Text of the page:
Serial killer Tommy Lynn Sells was put to death on Thursday in Texas after the Supreme Court refused to intervene in the case. The lawyers for Sells, who, according to the Associated Press, claims to have committed as many as 70 killings across the country, argued that “they needed to know the name of the pharmacy now providing the state with pentobarbital used during executions in order to verify the drug's quality and protect Sells from unconstitutional pain and suffering,” the AP reports. Sells was the first to be executed with a new supply of the drug pentobarbital.
Here’s more on Sells’ Supreme Court appeal for a stay from the AP:
Sells' lawyers had made a plea to the Supreme Court earlier in the day after a federal appeals court on Wednesday allowed the execution to remain on schedule. A lower court had stopped the execution Wednesday, ordering the Texas Department of Criminal Justice to reveal more information about its drug supplier, but the ruling was quickly tossed on appeal… The Supreme Court, like the 5th U.S. Circuit Court of Appeals, sided with Texas prison officials, who argued that information about the drug supplier must be kept secret to protect the pharmacy from threats of violence. The high court justices did not elaborate on why they made the decision, which came about an hour before Sells' scheduled execution. State attorneys argued the new pentobarbital stock falls within the acceptable ranges of potency. Sells' attorneys said they had no way of confirming that.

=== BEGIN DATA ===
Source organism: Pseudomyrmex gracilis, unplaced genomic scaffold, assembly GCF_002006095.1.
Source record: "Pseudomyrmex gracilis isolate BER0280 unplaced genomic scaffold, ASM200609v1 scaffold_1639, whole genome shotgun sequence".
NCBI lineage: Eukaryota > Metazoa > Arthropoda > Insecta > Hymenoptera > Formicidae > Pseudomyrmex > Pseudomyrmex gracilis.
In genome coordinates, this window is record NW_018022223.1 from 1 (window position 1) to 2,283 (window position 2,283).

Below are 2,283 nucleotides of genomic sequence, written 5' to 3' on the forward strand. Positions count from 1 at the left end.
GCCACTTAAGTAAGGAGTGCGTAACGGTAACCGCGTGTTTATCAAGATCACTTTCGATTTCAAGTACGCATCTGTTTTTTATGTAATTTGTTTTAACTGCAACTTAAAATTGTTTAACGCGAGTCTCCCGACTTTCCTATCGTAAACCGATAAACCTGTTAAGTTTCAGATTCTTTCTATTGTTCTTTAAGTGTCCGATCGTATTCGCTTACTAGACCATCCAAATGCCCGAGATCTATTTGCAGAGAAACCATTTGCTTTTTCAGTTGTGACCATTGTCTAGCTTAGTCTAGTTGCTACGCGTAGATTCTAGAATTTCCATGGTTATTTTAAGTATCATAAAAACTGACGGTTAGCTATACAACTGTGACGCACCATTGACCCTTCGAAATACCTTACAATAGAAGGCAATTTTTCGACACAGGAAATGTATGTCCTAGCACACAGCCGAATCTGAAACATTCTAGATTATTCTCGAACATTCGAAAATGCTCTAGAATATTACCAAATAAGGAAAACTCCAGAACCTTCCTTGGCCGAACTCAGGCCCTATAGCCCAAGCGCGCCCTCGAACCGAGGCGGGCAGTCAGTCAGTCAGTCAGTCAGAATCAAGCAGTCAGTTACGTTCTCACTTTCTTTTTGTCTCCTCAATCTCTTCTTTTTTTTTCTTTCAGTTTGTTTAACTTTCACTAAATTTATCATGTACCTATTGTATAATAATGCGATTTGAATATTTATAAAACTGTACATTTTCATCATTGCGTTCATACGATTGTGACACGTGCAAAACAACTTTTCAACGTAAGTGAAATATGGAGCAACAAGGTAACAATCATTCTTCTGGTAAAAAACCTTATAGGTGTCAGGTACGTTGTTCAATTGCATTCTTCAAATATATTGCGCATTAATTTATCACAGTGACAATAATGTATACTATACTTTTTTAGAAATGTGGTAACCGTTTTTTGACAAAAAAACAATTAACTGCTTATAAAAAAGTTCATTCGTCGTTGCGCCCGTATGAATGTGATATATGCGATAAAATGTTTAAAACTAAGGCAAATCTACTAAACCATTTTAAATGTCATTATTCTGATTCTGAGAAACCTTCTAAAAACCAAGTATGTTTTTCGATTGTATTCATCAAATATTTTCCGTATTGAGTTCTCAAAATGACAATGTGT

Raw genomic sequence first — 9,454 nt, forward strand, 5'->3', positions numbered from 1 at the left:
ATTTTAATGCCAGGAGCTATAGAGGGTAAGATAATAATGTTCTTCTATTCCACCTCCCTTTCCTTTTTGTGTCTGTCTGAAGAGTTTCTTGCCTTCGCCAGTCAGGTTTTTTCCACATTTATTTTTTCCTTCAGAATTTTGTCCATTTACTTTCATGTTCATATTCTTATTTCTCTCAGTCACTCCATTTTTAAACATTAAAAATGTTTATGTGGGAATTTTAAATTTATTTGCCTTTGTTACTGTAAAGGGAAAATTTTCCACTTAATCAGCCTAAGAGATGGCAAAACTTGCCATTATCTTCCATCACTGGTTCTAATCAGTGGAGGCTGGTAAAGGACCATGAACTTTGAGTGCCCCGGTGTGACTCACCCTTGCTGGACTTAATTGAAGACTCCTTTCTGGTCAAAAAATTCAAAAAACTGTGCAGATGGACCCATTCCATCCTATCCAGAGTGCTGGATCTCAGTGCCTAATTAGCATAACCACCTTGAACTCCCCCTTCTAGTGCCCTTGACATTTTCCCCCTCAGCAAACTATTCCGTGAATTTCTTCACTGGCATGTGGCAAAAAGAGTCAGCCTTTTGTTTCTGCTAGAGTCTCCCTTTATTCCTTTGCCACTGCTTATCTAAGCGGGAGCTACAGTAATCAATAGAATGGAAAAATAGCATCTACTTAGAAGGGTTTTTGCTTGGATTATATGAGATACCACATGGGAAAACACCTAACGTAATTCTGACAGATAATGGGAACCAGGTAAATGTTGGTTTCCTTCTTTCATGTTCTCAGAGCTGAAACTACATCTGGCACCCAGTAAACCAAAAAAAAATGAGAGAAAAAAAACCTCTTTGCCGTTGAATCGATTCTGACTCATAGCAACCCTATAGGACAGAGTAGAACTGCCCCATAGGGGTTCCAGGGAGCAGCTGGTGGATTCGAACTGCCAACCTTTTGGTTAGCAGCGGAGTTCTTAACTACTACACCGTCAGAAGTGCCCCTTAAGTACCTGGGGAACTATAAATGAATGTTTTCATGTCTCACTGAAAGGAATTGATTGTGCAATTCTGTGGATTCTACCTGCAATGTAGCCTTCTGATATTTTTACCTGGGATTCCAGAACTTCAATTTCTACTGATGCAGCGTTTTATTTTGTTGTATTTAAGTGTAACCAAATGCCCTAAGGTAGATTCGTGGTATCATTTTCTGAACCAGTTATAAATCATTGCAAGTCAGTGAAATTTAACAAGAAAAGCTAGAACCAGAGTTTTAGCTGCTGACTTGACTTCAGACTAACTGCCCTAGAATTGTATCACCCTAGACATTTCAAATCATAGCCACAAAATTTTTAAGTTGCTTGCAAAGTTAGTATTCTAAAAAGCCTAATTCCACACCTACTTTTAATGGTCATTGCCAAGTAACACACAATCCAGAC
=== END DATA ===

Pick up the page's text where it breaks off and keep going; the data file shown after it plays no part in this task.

The Supreme Court last month rejected similar arguments from a Missouri inmate's attorneys who challenged the secrecy surrounding where that state obtained its execution drugs, and the condemned prisoner was put to death. Questions about the source of execution drugs have arisen in several states in recent months as numerous drugmakers — particularly in Europe, where opposition to capital punishment is strongest — have refused to sell their products if they will be used in executions. That's led several state prison systems to compounding pharmacies, which are not as heavily regulated by the U.S. Food and Drug Administration as more conventional pharmacies. A batch of pentobarbital that Texas purchased from a compounding pharmacy in suburban Houston expired at the end of March. The pharmacy refused to sell the state any more drugs, citing threats it received after its name was made public.